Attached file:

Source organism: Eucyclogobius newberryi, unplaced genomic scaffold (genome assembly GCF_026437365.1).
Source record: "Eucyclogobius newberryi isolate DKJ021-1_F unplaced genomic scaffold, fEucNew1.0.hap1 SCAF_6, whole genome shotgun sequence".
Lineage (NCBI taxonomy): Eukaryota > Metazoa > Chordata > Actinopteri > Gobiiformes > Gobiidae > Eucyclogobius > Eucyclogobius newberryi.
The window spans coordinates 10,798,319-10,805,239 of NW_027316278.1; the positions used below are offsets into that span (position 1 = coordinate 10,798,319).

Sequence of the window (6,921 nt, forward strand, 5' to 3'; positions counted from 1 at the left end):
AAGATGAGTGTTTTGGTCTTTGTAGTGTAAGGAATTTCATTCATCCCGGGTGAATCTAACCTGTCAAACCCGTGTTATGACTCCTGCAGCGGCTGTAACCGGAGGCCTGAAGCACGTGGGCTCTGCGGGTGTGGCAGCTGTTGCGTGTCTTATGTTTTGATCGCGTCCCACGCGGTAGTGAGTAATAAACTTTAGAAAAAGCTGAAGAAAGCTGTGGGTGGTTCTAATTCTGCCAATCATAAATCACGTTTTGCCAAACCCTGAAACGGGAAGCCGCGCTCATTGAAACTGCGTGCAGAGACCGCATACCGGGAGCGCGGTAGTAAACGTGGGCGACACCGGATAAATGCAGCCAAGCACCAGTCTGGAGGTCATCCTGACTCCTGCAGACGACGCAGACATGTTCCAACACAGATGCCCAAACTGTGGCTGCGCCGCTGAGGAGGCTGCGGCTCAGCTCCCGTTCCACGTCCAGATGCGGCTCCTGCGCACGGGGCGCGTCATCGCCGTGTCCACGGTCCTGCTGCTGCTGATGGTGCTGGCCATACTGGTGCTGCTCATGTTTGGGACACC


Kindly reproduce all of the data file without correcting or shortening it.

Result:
Source organism: Eucyclogobius newberryi, unplaced genomic scaffold (genome assembly GCF_026437365.1).
Source record: "Eucyclogobius newberryi isolate DKJ021-1_F unplaced genomic scaffold, fEucNew1.0.hap1 SCAF_6, whole genome shotgun sequence".
Lineage (NCBI taxonomy): Eukaryota > Metazoa > Chordata > Actinopteri > Gobiiformes > Gobiidae > Eucyclogobius > Eucyclogobius newberryi.
The window spans coordinates 10,798,319-10,805,239 of NW_027316278.1; the positions used below are offsets into that span (position 1 = coordinate 10,798,319).

Sequence of the window (6,921 nt, forward strand, 5' to 3'; positions counted from 1 at the left end):
AAGATGAGTGTTTTGGTCTTTGTAGTGTAAGGAATTTCATTCATCCCGGGTGAATCTAACCTGTCAAACCCGTGTTATGACTCCTGCAGCGGCTGTAACCGGAGGCCTGAAGCACGTGGGCTCTGCGGGTGTGGCAGCTGTTGCGTGTCTTATGTTTTGATCGCGTCCCACGCGGTAGTGAGTAATAAACTTTAGAAAAAGCTGAAGAAAGCTGTGGGTGGTTCTAATTCTGCCAATCATAAATCACGTTTTGCCAAACCCTGAAACGGGAAGCCGCGCTCATTGAAACTGCGTGCAGAGACCGCATACCGGGAGCGCGGTAGTAAACGTGGGCGACACCGGATAAATGCAGCCAAGCACCAGTCTGGAGGTCATCCTGACTCCTGCAGACGACGCAGACATGTTCCAACACAGATGCCCAAACTGTGGCTGCGCCGCTGAGGAGGCTGCGGCTCAGCTCCCGTTCCACGTCCAGATGCGGCTCCTGCGCACGGGGCGCGTCATCGCCGTGTCCACGGTCCTGCTGCTGCTGATGGTGCTGGCCATACTGGTGCTGCTCATGTTTGGGACACC